Find the Bubble

Monday, June 13th, 2011

People are wondering whether the social media hype we are witnessing is a new bubble in the making. Facebook, LinkedIn, Twitter, Groupon, Skype - you name it. Valuations seem like pie in the sky again and i-bankers are cashing in handsomely. But are there some truely objective measures to spot the bubble?  Here is a 10-point-checklist to find out about the bubble-grade of the latest stock market fad…whatever it may be.

 

Why You Can Fool Some Investors All the Time

Wednesday, January 12th, 2011

By now we have heard all about the Facebook story and Goldman Sachs. The bank’s announcement that it is offering its private clients a chance to invest in Facebook has touched off a battle for the shares among its rich clients. The other day we had in our weekly private banking link collection a great link to Rich Bookstaber’s blog where Rich predicts that over the long-term Facebook will be marginalized for a variety of reasons most importantly because it reduces people’s personalities and disregards basic privacy rights.Whatever you may think about the future of social networks in general and Facebook in particular it seems pretty clear that right now there is a major financial hype especially about Facebook but also about a few other social media and networks which aspire to go public or at least make a buck for founders and VCs through a juicy trade sale.

Remember Yahoo, AOL or even Lycos or Altavista? Each one was a Titan of the Internet back in 1990s. Fast forward to today and Google or Facebook have taken the throne. But technologies and user behavior is changing ever faster and Internet investors should be careful with companies that are valued at $50bn, have revenues of a little more than $1bn and a net profit of around $400m. But investors are not careful. Goldman’s wealthy clients want in on the Facebook deal. At the end of the day, it’s not the investment bank who is paying if and  when the valuation will not hold up. By then the bank will long have cashed in the fees for selling private shares to investors, the IPO fees and many other charges ponied up by investors to become part of the action.

Abraham Lincoln said that you can fool some of the people all of the time, and all of the people some of the time, but you can not fool all of the people all of the time. Let’s just hope that more investors will make their homework and become part of the latter group.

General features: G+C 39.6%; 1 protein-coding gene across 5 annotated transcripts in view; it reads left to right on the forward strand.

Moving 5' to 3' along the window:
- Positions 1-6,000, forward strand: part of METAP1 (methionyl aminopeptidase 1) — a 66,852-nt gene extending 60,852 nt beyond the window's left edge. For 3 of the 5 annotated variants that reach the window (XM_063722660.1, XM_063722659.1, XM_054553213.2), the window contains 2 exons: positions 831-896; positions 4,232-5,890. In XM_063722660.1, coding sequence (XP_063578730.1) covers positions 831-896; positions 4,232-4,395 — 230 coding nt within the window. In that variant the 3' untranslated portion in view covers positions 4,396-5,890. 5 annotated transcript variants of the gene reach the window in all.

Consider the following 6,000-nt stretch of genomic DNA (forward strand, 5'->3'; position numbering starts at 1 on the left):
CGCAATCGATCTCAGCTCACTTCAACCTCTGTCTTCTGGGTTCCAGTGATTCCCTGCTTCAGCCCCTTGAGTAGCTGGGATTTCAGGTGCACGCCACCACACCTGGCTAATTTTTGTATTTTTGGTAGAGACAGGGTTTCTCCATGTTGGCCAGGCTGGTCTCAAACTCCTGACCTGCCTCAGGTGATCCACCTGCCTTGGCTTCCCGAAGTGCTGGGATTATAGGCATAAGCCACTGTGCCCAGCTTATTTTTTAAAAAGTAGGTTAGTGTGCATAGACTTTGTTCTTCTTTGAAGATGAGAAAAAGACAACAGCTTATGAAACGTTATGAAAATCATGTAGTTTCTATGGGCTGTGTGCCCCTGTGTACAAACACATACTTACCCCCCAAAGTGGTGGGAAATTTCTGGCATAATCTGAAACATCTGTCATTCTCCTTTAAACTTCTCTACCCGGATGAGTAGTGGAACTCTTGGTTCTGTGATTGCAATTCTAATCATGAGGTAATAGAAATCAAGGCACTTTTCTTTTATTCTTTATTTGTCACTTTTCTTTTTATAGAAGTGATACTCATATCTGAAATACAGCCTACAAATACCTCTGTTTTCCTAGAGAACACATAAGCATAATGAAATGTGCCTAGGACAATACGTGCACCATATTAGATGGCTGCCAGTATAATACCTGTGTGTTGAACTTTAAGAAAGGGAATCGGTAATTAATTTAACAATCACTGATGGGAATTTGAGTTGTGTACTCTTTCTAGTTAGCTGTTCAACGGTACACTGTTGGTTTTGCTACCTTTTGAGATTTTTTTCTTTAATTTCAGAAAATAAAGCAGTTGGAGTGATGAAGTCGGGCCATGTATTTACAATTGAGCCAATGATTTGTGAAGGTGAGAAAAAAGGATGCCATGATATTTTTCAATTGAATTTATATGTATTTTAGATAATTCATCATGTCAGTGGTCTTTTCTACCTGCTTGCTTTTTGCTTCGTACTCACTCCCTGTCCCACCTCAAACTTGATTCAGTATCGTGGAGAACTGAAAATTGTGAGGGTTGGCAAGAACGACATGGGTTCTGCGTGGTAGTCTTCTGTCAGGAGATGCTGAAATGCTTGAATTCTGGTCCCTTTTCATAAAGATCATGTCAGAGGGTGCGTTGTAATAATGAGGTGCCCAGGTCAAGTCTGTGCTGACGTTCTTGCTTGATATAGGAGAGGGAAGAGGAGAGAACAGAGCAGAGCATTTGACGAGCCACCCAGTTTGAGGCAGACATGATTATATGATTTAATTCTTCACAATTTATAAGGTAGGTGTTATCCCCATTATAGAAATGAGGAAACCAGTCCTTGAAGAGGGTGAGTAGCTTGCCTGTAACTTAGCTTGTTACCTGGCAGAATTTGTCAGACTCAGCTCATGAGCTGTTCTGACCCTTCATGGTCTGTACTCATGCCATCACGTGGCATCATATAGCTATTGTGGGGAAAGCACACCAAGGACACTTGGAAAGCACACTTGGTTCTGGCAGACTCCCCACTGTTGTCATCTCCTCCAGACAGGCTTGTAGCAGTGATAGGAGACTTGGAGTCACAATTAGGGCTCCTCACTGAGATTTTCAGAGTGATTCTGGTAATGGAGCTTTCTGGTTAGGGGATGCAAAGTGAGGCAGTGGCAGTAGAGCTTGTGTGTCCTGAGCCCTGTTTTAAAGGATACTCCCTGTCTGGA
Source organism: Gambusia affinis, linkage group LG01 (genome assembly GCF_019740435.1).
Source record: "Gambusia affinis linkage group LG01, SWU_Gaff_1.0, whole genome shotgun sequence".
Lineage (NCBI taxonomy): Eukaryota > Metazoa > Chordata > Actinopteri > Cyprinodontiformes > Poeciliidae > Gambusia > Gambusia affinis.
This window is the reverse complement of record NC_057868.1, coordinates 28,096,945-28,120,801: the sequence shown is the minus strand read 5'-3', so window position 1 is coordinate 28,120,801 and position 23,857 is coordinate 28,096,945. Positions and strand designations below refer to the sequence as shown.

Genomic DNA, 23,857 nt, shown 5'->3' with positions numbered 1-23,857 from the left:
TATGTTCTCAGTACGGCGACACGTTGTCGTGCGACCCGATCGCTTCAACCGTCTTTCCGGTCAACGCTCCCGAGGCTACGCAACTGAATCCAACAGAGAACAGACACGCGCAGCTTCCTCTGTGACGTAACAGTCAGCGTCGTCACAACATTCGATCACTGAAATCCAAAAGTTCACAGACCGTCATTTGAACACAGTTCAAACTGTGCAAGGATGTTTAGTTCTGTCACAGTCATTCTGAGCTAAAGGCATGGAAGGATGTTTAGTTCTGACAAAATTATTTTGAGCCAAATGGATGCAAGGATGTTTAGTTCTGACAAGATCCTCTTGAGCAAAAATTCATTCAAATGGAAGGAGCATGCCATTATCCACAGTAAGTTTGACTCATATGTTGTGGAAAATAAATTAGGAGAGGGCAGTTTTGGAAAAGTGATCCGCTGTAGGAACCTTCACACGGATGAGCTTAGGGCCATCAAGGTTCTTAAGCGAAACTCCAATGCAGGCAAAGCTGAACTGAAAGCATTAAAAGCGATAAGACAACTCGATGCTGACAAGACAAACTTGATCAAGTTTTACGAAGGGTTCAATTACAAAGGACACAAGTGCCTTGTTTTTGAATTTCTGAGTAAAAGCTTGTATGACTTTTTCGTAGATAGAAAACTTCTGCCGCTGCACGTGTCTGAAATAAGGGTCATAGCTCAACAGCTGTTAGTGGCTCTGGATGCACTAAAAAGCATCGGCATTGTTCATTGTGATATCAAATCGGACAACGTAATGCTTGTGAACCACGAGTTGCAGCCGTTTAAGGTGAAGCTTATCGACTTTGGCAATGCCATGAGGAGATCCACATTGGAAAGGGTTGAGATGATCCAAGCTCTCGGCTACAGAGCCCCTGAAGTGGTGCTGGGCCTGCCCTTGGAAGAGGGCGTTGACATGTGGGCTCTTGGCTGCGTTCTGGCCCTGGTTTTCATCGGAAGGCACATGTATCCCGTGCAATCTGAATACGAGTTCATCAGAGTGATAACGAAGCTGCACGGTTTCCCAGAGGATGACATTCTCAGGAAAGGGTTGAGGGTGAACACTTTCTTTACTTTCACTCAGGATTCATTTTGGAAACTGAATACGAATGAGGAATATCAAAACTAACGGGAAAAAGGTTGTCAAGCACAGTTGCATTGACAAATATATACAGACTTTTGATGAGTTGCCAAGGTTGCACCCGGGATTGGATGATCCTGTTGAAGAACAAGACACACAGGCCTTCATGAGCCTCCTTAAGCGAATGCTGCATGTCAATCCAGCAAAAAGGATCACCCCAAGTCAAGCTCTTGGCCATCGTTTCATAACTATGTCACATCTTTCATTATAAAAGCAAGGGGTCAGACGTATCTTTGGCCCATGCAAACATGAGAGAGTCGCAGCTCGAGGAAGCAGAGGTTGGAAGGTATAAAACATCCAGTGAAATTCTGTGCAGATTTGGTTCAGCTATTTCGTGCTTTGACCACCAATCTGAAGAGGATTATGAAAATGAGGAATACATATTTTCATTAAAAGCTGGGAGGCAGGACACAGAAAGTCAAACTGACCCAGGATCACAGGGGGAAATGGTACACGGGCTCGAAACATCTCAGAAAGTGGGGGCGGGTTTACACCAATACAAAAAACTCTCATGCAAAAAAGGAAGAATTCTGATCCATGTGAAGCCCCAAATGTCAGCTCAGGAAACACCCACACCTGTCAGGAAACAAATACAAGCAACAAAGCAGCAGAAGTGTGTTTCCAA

Are Private Banking Clients Active Users of Social Networks?

Tuesday, November 9th, 2010

As we have just released our new report on Wealth Management and Social Media we would like to give another peak preview on its content. One of the objections we hear a lot  from private bankers against social media is that typical private banking clients are too old, too conservative and too busy to spend their time on Facebook & co. Well, we beg to differ. This is only a small piece from the report, summarizing our market research:

An important trend for wealth managers to appreciate is that affluent or wealthy individuals use the general platforms like Facebook or LinkedIn most frequently, visiting niche platforms only occasionally. In conclusion, our findings show that wealthy individuals who are active on the Internet typically use two or more platforms in parallel:

Broad-based social networks like Facebook are used to communicate with friends, relatives or neighbors but also to exchange opinions with strangers about a diverse range of topics.

Professional networks like LinkedIn or Xing, are visited in order to find and re-connect to former co-workers, to expand one’s professional network and to identify potential new business partners.

Micro-blogging-networks like Twitter help users to stay informed and to read the comments of specific people on recent news topics in real-time - but also to comment themselves extensively on all matters of personal or professional interest.

Niche-networks are used to communicate with other people who have the same, very specific interests (such as certain hobbies or sharing the same challenges or life situations.